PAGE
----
The Lonely Child / Dos Elnte Kind:
This Is Not A Holocaust Film

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Watch “The Lonely Child" Video Promo


"The Lonely Child" is a song written in the Vilna Ghetto, describing a girl in hiding. It is still performed over 70 years later -- long after its lyricist, composer and subjects have passed on. The song has taken on a life of its own. Who is keeping it alive and why? And how did they find it in the first place? The daughter and granddaughter of the song’s subjects-- who for years has struggled with the legacy of the Holocaust in her family -- goes on a quest to meet some of these people, to find out what the song means to them.

First Person Statement
by Alix Wall, Writer/Producer:

Composed as Europe’s Jews were facing their own extinction, songs written during the Holocaust era have come to serve as another kind of testimony to the horrors inflicted by Nazi Germany. Despite the fact that over 1000 songs were written during the Holocaust, none of them have ever been memorialized in the form of a film. And as we approach a time when there will be no living survivors to bear witness, just what is our responsibility to them and their stories?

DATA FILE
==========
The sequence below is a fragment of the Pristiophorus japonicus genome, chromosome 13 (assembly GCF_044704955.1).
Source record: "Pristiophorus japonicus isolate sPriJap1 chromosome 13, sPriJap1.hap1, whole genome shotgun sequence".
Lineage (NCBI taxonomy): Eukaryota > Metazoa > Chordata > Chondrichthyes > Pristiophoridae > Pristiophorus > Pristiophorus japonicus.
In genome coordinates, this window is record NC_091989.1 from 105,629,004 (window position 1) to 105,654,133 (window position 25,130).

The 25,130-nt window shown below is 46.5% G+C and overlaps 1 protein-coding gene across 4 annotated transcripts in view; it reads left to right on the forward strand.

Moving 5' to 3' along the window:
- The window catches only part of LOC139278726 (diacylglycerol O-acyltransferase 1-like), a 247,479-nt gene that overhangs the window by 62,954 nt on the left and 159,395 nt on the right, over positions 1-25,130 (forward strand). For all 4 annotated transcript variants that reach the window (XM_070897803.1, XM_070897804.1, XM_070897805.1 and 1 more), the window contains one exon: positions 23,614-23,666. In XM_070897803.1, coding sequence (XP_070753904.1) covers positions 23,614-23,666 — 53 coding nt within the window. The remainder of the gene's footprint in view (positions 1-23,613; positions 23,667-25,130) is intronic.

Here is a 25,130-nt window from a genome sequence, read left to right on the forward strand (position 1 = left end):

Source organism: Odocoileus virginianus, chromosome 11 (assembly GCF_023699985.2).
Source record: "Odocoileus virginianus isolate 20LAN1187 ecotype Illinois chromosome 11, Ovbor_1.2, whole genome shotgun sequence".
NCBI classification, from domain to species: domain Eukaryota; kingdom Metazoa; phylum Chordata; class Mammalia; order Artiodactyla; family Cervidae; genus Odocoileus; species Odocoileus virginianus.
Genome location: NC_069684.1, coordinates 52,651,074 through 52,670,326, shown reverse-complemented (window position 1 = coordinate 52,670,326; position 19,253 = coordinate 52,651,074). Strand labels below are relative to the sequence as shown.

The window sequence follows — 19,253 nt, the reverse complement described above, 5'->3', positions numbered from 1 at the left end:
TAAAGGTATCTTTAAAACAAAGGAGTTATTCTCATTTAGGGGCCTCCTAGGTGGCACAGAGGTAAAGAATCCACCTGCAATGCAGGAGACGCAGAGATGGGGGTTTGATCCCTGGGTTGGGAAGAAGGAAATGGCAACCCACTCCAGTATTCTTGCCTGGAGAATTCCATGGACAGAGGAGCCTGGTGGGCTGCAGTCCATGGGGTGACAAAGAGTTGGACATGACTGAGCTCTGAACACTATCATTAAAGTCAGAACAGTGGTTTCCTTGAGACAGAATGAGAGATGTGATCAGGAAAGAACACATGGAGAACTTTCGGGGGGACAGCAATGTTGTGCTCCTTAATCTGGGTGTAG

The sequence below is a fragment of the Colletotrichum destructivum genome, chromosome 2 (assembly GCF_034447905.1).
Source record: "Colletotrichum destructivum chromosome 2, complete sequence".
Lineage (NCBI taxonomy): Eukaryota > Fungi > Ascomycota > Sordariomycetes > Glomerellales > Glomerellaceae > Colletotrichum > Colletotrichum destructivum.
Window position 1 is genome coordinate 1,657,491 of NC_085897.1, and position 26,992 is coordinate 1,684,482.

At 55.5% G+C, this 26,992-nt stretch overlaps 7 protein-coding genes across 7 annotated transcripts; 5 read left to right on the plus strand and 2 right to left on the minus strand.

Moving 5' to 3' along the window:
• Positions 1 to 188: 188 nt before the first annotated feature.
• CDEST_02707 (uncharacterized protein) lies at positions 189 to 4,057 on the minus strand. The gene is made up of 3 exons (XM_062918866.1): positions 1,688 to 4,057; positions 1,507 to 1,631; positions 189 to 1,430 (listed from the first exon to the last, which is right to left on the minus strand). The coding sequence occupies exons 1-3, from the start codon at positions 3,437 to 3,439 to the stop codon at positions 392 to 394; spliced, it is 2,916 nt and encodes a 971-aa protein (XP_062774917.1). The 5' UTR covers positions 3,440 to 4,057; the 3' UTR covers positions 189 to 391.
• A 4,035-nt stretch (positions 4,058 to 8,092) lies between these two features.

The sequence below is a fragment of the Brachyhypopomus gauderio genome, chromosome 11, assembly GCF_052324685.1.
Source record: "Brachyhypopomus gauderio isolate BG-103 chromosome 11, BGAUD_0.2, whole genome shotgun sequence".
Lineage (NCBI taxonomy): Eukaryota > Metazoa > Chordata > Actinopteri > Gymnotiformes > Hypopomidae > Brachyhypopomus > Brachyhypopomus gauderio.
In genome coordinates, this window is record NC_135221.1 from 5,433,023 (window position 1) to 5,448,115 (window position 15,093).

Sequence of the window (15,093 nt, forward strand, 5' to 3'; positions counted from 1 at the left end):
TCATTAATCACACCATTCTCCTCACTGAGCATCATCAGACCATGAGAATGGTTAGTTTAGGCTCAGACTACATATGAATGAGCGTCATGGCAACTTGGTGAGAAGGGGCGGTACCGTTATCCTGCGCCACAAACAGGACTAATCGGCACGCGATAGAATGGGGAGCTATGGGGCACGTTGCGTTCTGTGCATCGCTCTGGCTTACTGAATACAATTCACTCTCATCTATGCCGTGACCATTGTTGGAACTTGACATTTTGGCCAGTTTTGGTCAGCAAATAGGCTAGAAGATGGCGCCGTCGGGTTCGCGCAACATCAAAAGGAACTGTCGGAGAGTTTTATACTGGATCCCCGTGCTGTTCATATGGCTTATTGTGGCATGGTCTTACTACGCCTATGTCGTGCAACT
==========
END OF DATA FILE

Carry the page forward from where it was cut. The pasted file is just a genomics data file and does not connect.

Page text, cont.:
Shmerke Kaczerginski was a poet from Vilna, a pre-war Jewish cultural center, known as "Jerusalem of the North". He wrote the lyrics to no less than 233 songs from the period, some better known than others. In 1943, while in the Vilna Ghetto, he wrote a song that may be lesser known but is the most familiar to me. Called "Dos Elnte Kind," or "The Lonely Child," it tells the tale of a young Jewish girl, Sorele, (a nickname for Sarah) whose father has been killed by the Nazis. Sorele’s mother has sent her into hiding with her gentile nanny.

I have known about the Holocaust for as long as I can remember. And at the same time, I’m the last person I would ever expect to make a Holocaust film. I once felt so constricted by a memoir my grandfather left me, that I did a drama therapy workshop to help release me from the internal guilt I felt over not bringing it to light. Yet, the last stanza of the song haunts me. "If someday, a mother you’ll be, you must make your children aware of how we suffered under the enemy. Forget not the past, not for one single day."

I am Sorele’s daughter. And while my mother dealt with that last line in her own way before dying of breast cancer in 2002, I do not have any children to pass this lesson onto. I am the end of my family line. And yet, while I have struggled with what my duty is vis-a-vis my family’s story, it is so incredibly moving to me to know that others --some of whom I am connected with, some of whom I am not -- are keeping the song alive without any effort by me, not even knowing who my grandmother or mother were.